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Image credit: REUTERS/Jonathan Drake TPX IMAGES OF THE DAY

FBI, Homeland Security detail how Iranian hackers stole US voter data

Poorly configured sites were partly to blame.
Jon Fingas, @jonfingas
October 31, 2020
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Voters wait in line to enter a polling place and cast their ballots on the first day of the state's in-person early voting for the general elections in Durham, North Carolina, U.S. October 15, 2020.    REUTERS/Jonathan Drake     TPX IMAGES OF THE DAY
REUTERS/Jonathan Drake TPX IMAGES OF THE DAY

US officials are shedding more light on how Iran-linked hackers stole voter info to send intimidating emails to Democrat voters. The FBI and Homeland Security’s CISA have issued an advisory (via Bleeping Computer) explaining the campaign, which ran from September 20th through October 17th. There was plenty of preparation, the agencies said, and poor defenses were at least partly to blame.

The intruders spent several days just scanning sites for vulnerabilities using a security tool from Acunetix. They also spent time researching specific exploits, including ones to spot and bypass web firewalls. They used the know-how to take advantage of election site vulnerabilities, including misconfigured sites. The techniques included SQL injections, web shell uploads and even “unique” site flaws. Scripts made “several hundred thousand” queries to download voter data.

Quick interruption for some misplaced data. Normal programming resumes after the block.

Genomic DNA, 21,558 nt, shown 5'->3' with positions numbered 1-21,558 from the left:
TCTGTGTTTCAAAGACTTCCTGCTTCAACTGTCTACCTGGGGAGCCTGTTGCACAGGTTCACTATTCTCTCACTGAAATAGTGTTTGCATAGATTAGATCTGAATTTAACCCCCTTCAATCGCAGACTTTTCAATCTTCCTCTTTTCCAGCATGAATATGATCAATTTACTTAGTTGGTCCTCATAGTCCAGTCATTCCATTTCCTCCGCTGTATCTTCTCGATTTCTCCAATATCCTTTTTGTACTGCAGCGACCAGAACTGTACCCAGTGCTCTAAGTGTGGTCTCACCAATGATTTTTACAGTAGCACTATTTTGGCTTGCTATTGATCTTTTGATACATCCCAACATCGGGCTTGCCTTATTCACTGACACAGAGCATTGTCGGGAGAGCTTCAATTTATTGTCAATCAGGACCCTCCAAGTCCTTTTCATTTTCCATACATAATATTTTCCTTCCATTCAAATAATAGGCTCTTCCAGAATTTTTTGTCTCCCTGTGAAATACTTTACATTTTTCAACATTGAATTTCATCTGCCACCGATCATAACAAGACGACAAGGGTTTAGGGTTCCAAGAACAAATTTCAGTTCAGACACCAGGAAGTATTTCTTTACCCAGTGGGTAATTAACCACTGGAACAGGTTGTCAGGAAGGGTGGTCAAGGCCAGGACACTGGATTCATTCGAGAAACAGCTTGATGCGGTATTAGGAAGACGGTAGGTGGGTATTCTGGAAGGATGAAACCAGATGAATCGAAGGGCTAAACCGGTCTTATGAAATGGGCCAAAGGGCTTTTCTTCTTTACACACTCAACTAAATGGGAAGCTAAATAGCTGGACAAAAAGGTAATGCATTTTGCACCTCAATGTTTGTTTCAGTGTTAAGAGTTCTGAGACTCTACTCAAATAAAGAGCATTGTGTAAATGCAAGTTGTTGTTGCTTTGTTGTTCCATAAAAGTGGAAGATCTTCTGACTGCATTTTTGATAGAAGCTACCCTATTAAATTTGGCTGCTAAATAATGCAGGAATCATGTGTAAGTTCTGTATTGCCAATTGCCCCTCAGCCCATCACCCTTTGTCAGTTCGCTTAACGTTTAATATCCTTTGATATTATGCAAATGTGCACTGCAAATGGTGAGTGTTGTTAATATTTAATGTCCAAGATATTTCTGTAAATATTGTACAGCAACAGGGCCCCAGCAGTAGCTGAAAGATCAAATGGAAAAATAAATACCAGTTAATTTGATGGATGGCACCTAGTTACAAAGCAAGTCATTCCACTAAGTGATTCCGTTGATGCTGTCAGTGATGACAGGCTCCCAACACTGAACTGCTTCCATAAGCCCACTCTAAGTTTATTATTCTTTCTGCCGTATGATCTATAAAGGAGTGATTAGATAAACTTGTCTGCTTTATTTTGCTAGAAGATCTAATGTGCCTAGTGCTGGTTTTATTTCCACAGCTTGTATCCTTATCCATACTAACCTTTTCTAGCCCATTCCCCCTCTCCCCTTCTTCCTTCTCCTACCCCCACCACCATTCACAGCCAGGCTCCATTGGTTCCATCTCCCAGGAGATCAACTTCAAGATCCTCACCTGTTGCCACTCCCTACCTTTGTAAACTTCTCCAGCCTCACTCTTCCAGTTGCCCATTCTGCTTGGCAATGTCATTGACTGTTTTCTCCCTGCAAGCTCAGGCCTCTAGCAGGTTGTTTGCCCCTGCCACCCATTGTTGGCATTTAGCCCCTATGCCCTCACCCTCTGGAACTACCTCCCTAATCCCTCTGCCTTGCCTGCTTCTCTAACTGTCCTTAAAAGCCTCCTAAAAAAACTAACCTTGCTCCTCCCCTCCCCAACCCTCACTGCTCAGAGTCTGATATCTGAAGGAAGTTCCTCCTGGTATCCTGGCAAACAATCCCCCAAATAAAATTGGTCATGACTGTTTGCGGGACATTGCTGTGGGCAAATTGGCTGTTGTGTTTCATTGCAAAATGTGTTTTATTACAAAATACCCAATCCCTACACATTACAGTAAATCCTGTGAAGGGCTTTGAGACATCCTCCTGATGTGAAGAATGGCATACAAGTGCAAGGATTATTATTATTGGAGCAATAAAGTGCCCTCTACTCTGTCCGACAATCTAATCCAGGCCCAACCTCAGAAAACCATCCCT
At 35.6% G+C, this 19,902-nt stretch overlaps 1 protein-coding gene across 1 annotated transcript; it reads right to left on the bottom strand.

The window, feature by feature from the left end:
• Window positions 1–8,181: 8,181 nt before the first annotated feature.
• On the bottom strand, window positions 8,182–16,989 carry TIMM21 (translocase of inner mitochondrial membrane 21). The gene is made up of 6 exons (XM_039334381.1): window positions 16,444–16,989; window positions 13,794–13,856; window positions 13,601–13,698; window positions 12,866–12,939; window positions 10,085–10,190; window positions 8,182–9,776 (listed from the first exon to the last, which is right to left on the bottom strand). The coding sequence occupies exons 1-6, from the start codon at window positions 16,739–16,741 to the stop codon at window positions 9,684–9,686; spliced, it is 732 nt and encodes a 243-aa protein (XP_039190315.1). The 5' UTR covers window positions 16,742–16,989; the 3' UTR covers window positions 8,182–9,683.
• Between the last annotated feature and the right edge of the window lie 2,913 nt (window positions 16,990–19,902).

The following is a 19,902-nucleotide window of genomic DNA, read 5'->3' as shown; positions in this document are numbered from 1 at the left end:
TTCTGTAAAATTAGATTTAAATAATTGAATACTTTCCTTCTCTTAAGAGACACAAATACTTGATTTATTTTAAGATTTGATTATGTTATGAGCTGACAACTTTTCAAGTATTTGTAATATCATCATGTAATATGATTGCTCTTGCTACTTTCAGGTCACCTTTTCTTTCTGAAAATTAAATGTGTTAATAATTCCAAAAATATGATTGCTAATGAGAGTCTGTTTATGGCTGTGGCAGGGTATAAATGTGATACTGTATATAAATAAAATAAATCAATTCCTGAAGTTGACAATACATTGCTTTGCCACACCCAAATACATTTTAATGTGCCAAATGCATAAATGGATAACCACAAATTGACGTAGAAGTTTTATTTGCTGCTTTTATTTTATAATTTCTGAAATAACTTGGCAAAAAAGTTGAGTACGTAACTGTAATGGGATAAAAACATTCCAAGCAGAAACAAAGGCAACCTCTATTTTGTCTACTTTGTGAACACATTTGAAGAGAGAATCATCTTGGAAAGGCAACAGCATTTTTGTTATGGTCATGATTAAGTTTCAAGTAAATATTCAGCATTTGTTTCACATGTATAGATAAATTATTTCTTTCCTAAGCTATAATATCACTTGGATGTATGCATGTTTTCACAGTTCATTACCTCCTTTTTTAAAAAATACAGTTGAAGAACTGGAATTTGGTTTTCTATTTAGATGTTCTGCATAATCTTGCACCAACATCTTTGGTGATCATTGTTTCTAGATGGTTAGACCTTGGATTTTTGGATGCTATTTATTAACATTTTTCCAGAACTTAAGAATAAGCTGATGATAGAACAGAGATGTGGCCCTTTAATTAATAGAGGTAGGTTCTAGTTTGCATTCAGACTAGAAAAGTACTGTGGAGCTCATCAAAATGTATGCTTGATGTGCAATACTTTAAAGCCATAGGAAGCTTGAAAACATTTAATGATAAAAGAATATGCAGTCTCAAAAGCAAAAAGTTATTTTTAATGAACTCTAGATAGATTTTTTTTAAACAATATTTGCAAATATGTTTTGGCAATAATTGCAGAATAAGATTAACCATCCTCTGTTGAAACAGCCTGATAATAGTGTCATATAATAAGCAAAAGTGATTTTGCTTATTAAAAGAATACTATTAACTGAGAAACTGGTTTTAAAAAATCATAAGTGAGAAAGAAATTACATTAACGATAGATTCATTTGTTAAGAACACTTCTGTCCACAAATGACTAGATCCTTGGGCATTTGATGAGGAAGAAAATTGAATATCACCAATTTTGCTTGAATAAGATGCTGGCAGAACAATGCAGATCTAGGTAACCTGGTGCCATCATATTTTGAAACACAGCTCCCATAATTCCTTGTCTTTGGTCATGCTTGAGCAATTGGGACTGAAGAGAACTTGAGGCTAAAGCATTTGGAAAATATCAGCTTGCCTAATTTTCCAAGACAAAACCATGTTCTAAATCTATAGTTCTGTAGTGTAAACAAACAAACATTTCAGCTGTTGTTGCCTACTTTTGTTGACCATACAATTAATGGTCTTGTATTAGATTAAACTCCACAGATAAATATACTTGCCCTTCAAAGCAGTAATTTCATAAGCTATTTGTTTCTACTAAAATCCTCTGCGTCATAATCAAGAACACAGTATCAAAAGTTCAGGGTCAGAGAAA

They made at least some attempt to cover their tracks. Many of the linked IP addresses come from NordVPN’s service as well as other VPN providers.

The attackers obtained voter registration info for “at least one” state, officials said, although they unsurprisingly weren’t specific about the nature of that breach or the volume of data taken.

CISA and the FBI made several recommendations that, unfortunately, would be givens for many other organizations. They advised keeping systems updated with security patches, to scan for common web flaws like SQL injections, and to protect against web shells. Administrators should have two-step verification, too. Like it or not, election systems still have basic failings — it may be a long while before your voting info is truly secure.

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